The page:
I have been so haunted by Ray’s last hours. Tonight, I watched a PBS talk by Dr. Wayne Dyer, and he introduced a woman named Anita Moorjani, who had been admitted to hospital in Hong Kong with organ failure in late stage cancer. What Anita Moorjani said gave me some comfort. I’m not in any way relieved, but I feel there is a possibility that Ray was not suffering as profoundly as I believe he was. As she drifted into death, Anita experienced an expansion of consciousness — something Jill Bolte Taylor talked about in her TED talk called My Stroke of Insight. (I encourage anyone and everyone to watch this. I have done so numerous times. It is new information everyone should have.)

Anita saw “the other side”, saw lost loved ones and, at the same time, those grieving by her bedside — but she felt overwhelming peace. For some reason, God gave her a chance to come back.

I think Ray got that chance on the operating table at VGH in March of 2006. The surgeon told me that they had almost lost him. It was a 12-hour surgery with profound complications. The surgeon thought of closing and giving up, but said he knew he had to go ahead. It gave me and my family six more years with Ray, a man more expansive in his generosity and humour, a mentor to young designers, an inspiration to countless people.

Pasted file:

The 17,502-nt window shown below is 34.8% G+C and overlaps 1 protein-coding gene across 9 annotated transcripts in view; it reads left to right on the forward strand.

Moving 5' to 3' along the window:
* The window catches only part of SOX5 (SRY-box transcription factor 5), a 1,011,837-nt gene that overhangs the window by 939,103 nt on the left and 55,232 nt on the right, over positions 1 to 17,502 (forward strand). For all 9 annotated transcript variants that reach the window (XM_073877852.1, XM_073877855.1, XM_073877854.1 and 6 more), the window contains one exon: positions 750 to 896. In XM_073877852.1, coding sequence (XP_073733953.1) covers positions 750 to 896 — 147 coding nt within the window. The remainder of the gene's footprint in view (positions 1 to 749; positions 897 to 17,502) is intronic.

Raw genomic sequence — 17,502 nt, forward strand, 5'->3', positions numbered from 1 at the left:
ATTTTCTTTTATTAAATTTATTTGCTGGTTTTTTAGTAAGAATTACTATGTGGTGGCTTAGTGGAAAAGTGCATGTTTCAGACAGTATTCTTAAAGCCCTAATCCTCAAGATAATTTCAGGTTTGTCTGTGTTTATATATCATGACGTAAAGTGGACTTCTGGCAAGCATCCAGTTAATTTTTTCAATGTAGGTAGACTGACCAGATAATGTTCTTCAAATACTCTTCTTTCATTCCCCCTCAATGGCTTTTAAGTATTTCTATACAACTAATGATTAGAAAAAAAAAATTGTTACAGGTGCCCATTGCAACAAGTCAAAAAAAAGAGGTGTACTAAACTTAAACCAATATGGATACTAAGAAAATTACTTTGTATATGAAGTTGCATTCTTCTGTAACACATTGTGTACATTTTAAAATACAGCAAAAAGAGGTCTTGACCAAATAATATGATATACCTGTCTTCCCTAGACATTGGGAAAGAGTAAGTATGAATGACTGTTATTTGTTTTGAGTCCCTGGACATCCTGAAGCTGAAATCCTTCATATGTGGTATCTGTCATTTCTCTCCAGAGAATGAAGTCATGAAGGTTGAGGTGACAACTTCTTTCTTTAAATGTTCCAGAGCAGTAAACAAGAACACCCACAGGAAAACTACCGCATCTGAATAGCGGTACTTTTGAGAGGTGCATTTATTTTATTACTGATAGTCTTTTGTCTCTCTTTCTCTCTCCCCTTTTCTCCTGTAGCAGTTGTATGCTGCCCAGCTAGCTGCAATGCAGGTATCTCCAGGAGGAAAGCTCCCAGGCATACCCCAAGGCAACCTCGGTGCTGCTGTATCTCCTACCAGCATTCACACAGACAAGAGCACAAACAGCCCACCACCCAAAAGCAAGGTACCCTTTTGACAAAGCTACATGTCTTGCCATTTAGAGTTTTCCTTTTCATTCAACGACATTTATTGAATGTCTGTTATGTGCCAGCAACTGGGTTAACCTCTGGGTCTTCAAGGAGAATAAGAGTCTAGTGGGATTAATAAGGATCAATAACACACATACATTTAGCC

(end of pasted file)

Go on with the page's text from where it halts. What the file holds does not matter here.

We can’t know what passing into death is really like. We can hang onto the words of those who have come close. For me, they give me a bit of comfort. As it happens, I have been present at the death of a number of people — some peaceful, some violent. In all but Ray’s case, I have seen peace sweep over them. I am still so unsure in Ray’s case. He wasn’t done and I’ve said that before. Was he willing to let go? Was he okay with going to “the other side”? I won’t know til I get there myself. Sometimes, I really want to be there, but not in “that” way. Just in the way that I miss him so badly and I want to see him again. I can wait until it’s my time, but I certainly don’t dread that day.

Ten weeks, three days

I’ve stumbled into an unexpected new phase in my healing process and it feels like a big step backward. I have constantly been on the verge of tears since I got back from my cruise. Everything I see, touch and hear that reminds of Ray makes me well up. I can’t even say his name right now.

It seems strange to have this happen so far away from his death. I feel his presence much more tangibly now, more so than before. I feel agonizingly wistful for his thoughts and ideas. With everything I do, I realize that Ray would have done it differently and I feel somehow guilty for not doing it the way he would. I know that this is neither logical nor healthy, but I need to take it out and have a look at it and figure out why I feel this way. I know that I am my own good person. I know that I am intelligent and kind. I know that I have my own specific talents. But I miss Ray’s talents. I miss his opinion. And I miss his kind and gentle spirit.